Patient names items, describes a picture, or reads a sentence.

10: Dysarthria

Ask patient to read or repeat words.

11: Sensory extinction or inattention

Offer simultaneous tactile and visual stimuli.

  • 0: No extinction or inattention
  • 1: Extinction or inattention in one sensory modality
  • 2: Complete inattention to one side or extinction to ≥ 1 sensory modality
  • Instructions
    • Assess each category in order.
    • Score only what the patient does, without making assumptions about their capabilities.
    • Do not coach the patient or change scores retroactively.
  • Interpretation: There is currently no consensus on which NIHSS scores serve as cutoffs for stroke severity. [21]
    • Minor stroke is most commonly defined as NIHSS ≤ 5 or NIHSS ≤ 3. [1][21][22][23]
    • Very severe stroke is defined by the 2019 AHA guideline as NIHSS > 25. [1]
    • Can also be used to assess prognosis, although cutoffs vary. [17][24][25]

Modified Rankin scale [26][27]

  • A scale used to quantify the degree of disability and dependence in daily activities before and after cerebral stroke.
  • The scale ranges from 0 (no symptoms) to 6 (death).
Modified Rankin scale
Disability Symptoms Score
None Absent 0
Insignificant Present, but not affecting usual activities 1
Slight Affecting some activities, but not affecting independence 2
Moderate Necessitating assistance for some ADLs, but not for walking 3
Moderately severe Necessitating assistance for walking and most ADLs 4
Severe Necessitating full-time care for all ADLs (e.g., bedbound, incontinent) 5
Death 6

Diagnostic approach [2][28][29][30]

Obtain noncontrast neuroimaging as soon as possible.

The decision to obtain advanced imaging should not delay the administration of thrombolytic therapy in appropriate candidates. [1]

Immediate laboratory studies [1][2][13][32]

Cardiac evaluation [1][2]

All patients with a suspected ischemic stroke should receive an initial ECG and cardiac monitoring.

Additional investigations [1][13][32]

Consider these in select patients, e.g., to identify the underlying cause, assess the risk of recurrence, and evaluate comorbidities or complications.

Noncontrast CT head [29][30][37][38][39]

Infarctions in the cerebellum and brainstem may be harder to detect with noncontrast head CT than infarctions in other regions. [43]

MRI brain [1][37][44]

DWI-FLAIR mismatch indicates hyperacute ischemic stroke that occurred within the past 6 hours. [46]

Neurovascular studies [1][2][13]

In potential candidates for mechanical thrombectomy, perform CTA immediately following noncontrast CT. If indicated, thrombolysis can be performed simultaneously. [1]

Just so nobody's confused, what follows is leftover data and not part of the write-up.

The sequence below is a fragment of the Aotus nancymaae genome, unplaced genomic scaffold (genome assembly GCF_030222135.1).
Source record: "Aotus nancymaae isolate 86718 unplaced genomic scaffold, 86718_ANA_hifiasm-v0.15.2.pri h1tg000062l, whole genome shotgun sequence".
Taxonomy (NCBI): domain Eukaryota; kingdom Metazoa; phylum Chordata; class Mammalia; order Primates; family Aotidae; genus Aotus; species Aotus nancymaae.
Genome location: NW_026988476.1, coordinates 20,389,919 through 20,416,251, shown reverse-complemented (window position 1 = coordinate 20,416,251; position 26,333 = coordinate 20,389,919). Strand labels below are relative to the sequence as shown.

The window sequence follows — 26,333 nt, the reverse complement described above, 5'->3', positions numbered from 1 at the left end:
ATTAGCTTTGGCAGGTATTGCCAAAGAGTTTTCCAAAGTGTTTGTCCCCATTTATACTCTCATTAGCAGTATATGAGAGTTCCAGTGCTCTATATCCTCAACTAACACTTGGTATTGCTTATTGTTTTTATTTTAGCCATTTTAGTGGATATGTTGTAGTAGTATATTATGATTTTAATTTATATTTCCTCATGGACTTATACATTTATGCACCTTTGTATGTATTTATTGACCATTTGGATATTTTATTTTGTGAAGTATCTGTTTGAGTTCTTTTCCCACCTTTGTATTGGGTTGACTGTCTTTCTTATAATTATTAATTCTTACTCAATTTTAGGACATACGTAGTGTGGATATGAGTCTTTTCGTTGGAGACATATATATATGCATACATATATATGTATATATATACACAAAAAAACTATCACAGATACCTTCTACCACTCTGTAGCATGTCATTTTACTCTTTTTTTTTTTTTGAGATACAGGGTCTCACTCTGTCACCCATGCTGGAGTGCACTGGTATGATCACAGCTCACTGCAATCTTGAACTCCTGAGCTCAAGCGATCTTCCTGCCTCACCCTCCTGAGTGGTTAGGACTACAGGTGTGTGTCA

If indicated, do not delay CTA to wait for creatinine or TSH levels, as the risk of iodine-induced hyperthyroidism and contrast-induced nephropathy is relatively low, especially in patients with no known history of thyroid or renal abnormalities. [35][39][52][53]

Therapeutic approach [1]

General principles [1]

Time is brain! Reperfusion therapy should not be delayed. However, intracranial hemorrhage is a contraindication for reperfusion therapy and must be ruled out first.

Intravenous thrombolysis [1]

Inclusion and exclusion criteria for thrombolysis are not strict and treatment decisions should be made in consultation with a neurologist taking into account multiple individual patient factors.

If a patient is unable to consent to treatment (e.g., altered mental status, aphasia) and a legal representative is not immediately present, IV alteplase can still be administered in eligible patients with disabling stroke symptoms. [1]

Do not wait on coagulation parameters before administering tPA in patients with no known history of coagulopathy or thrombocytopenia. Discontinue treatment if platelets are < 100,000/mm3, INR > 1.7 or PT is abnormally elevated. [1]

Exclusion criteria for thrombolysis in acute ischemic stroke [1]

Absolute contraindications

Relative contraindications

Preexisting conditions
Acute findings

Some conditions commonly misconceived as contraindications for thrombolysis therapy include antiplatelet therapy, end-stage renal disease, and concurrent MI. In patients with preexisting disability or dementia, treatment decisions should be based on prestroke functionality and quality of life. [1]

Severe hypo- or hyperglycemia (glucose < 50 mg/dL or > 400 mg/dL) and severe hypertension > 185/110 mm Hg should be treated before tPA administration. [1]

Complications of IV thrombolytic therapy [1]

Additional measures after thrombolysis

  • Check blood pressure and neurological status frequently.
  • Avoid invasive procedures, if possible.
  • Obtain a follow-up head CT (without IV contrast) or brain MRI 24 hours after thrombolysis, prior to starting anticoagulants or antiplatelet agents.

Mechanical thrombectomy [1]

Patients who are eligible for tPA should receive thrombolysis immediately, while mechanical thrombectomy is being considered. If indicated, mechanical thrombectomy should be performed without delay to assess the response to thrombolysis. [1]

Neuroprotective measures

Follow standard measures, including the following specific targets for acute ischemic stroke: [1]

Supportive care

Further therapeutic goals consist of identifying and treating risk factors and underlying conditions to prevent recurrent stroke. [1][32]

Antiplatelet therapy [1][2][32]

Wait at least 24 hours before initiating antiplatelet treatment after thrombolysis.

Management of underlying causes [1][2][32]

Treatment of modifiable risk factors [2]

The single most important treatable risk factor for secondary stroke prevention is hypertension.

Initial evaluation

After stabilization

We list the most important complications. The selection is not exhaustive.

Primary stroke prevention [59]

Management of modifiable risk factors decreases the likelihood of a first stroke. [60]

Lacunar infarct [9][61]

Infarction of the posterior limb of the internal capsule is the most common type of lacunar stroke and may manifest clinically with pure motor stroke, pure sensory stroke (rare), sensorimotor stroke, dysarthria-clumsy hand syndrome, and/or ataxic hemiparesis.

Watershed infarct [4][62]